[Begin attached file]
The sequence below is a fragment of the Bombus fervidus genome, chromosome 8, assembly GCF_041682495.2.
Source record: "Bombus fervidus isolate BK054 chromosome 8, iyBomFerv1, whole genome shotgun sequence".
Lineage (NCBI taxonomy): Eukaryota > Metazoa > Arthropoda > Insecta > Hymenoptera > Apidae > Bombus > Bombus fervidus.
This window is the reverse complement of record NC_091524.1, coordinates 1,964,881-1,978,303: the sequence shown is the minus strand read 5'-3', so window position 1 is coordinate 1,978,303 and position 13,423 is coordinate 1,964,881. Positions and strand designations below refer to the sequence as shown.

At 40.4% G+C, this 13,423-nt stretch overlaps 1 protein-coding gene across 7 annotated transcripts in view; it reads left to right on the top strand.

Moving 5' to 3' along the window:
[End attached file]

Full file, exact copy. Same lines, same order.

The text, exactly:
The sequence below is a fragment of the Bombus fervidus genome, chromosome 8, assembly GCF_041682495.2.
Source record: "Bombus fervidus isolate BK054 chromosome 8, iyBomFerv1, whole genome shotgun sequence".
Lineage (NCBI taxonomy): Eukaryota > Metazoa > Arthropoda > Insecta > Hymenoptera > Apidae > Bombus > Bombus fervidus.
This window is the reverse complement of record NC_091524.1, coordinates 1,964,881-1,978,303: the sequence shown is the minus strand read 5'-3', so window position 1 is coordinate 1,978,303 and position 13,423 is coordinate 1,964,881. Positions and strand designations below refer to the sequence as shown.

At 40.4% G+C, this 13,423-nt stretch overlaps 1 protein-coding gene across 7 annotated transcripts in view; it reads left to right on the top strand.

Moving 5' to 3' along the window: